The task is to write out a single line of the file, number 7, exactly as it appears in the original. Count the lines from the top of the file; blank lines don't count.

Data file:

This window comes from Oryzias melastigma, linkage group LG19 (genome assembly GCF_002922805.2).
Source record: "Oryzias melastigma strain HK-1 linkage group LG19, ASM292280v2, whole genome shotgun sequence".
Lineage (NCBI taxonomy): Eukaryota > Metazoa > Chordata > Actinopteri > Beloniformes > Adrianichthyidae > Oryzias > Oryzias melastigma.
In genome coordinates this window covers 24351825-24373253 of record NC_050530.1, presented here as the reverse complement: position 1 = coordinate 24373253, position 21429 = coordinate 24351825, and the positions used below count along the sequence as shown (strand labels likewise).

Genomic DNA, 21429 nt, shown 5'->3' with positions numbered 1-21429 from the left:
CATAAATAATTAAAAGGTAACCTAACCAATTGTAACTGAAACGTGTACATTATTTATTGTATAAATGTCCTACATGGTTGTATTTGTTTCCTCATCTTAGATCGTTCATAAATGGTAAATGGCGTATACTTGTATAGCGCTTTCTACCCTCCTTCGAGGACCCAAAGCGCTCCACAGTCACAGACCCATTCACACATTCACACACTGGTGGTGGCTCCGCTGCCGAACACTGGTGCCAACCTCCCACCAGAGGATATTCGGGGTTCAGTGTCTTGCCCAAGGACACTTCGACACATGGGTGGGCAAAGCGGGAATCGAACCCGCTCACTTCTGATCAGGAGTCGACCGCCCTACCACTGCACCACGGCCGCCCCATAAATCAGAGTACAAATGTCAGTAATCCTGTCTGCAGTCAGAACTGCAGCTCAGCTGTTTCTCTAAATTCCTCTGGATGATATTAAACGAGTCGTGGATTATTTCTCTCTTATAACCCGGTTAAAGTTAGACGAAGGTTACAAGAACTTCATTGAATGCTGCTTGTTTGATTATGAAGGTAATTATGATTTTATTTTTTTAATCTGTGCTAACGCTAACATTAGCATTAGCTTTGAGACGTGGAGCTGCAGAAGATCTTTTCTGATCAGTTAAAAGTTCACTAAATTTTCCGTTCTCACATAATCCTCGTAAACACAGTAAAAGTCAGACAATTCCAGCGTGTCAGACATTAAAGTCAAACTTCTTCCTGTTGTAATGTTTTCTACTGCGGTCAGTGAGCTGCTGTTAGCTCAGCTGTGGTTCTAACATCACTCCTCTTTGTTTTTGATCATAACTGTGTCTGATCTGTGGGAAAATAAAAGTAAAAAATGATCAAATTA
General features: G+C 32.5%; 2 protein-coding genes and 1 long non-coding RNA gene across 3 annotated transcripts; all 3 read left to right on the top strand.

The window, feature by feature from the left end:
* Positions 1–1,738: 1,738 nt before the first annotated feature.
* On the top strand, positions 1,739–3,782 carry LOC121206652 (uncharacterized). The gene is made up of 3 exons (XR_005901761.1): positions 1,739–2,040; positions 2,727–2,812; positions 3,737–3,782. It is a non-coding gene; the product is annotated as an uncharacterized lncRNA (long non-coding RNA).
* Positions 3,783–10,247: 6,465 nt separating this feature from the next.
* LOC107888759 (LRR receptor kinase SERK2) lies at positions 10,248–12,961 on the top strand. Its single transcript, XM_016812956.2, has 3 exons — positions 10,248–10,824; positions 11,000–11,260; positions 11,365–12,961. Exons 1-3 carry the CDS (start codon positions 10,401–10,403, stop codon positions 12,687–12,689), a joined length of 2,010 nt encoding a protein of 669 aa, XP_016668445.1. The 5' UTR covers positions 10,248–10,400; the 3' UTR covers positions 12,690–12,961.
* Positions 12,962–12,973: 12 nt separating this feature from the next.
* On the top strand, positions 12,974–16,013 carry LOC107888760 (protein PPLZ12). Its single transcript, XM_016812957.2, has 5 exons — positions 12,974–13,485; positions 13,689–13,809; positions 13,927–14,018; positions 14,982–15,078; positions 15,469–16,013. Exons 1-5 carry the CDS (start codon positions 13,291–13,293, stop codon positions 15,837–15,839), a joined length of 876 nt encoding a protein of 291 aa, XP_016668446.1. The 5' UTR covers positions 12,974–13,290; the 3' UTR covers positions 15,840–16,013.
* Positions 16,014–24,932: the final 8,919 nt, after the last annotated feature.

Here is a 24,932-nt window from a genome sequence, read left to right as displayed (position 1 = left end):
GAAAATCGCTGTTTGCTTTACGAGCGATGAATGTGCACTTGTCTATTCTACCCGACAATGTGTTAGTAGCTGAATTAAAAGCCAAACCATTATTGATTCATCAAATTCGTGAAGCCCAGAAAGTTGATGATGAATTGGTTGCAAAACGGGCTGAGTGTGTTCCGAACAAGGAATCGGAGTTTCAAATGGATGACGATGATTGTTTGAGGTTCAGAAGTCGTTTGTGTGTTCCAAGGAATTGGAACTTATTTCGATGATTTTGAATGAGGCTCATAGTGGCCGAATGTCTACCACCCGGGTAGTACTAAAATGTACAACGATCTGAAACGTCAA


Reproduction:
General features: G+C 32.5%; 2 protein-coding genes and 1 long non-coding RNA gene across 3 annotated transcripts; all 3 read left to right on the top strand.